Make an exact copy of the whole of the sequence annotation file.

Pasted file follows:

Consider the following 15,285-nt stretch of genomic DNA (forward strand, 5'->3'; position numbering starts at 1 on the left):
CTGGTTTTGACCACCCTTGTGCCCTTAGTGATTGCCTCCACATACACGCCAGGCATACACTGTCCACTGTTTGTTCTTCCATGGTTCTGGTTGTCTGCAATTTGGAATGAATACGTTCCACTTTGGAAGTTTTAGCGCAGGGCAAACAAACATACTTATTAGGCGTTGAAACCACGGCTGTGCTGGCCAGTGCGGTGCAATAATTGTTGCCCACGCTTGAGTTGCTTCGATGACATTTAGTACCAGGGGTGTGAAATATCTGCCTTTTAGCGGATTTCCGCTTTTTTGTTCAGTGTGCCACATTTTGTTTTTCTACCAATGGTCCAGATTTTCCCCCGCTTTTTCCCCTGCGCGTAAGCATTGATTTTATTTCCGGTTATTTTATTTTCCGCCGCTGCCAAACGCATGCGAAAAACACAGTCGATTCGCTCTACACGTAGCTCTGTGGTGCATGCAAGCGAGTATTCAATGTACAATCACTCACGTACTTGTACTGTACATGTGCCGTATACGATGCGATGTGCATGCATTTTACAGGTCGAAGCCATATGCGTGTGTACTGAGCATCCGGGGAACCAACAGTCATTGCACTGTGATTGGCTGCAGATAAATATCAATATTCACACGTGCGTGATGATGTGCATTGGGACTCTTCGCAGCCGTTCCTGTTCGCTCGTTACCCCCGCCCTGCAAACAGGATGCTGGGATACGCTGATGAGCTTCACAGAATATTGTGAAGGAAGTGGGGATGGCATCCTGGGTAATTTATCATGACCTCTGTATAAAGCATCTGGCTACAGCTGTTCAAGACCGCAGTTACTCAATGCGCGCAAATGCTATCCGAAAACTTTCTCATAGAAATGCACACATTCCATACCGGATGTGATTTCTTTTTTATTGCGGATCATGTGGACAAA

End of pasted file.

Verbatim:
Consider the following 15,285-nt stretch of genomic DNA (forward strand, 5'->3'; position numbering starts at 1 on the left):
CTGGTTTTGACCACCCTTGTGCCCTTAGTGATTGCCTCCACATACACGCCAGGCATACACTGTCCACTGTTTGTTCTTCCATGGTTCTGGTTGTCTGCAATTTGGAATGAATACGTTCCACTTTGGAAGTTTTAGCGCAGGGCAAACAAACATACTTATTAGGCGTTGAAACCACGGCTGTGCTGGCCAGTGCGGTGCAATAATTGTTGCCCACGCTTGAGTTGCTTCGATGACATTTAGTACCAGGGGTGTGAAATATCTGCCTTTTAGCGGATTTCCGCTTTTTTGTTCAGTGTGCCACATTTTGTTTTTCTACCAATGGTCCAGATTTTCCCCCGCTTTTTCCCCTGCGCGTAAGCATTGATTTTATTTCCGGTTATTTTATTTTCCGCCGCTGCCAAACGCATGCGAAAAACACAGTCGATTCGCTCTACACGTAGCTCTGTGGTGCATGCAAGCGAGTATTCAATGTACAATCACTCACGTACTTGTACTGTACATGTGCCGTATACGATGCGATGTGCATGCATTTTACAGGTCGAAGCCATATGCGTGTGTACTGAGCATCCGGGGAACCAACAGTCATTGCACTGTGATTGGCTGCAGATAAATATCAATATTCACACGTGCGTGATGATGTGCATTGGGACTCTTCGCAGCCGTTCCTGTTCGCTCGTTACCCCCGCCCTGCAAACAGGATGCTGGGATACGCTGATGAGCTTCACAGAATATTGTGAAGGAAGTGGGGATGGCATCCTGGGTAATTTATCATGACCTCTGTATAAAGCATCTGGCTACAGCTGTTCAAGACCGCAGTTACTCAATGCGCGCAAATGCTATCCGAAAACTTTCTCATAGAAATGCACACATTCCATACCGGATGTGATTTCTTTTTTATTGCGGATCATGTGGACAAA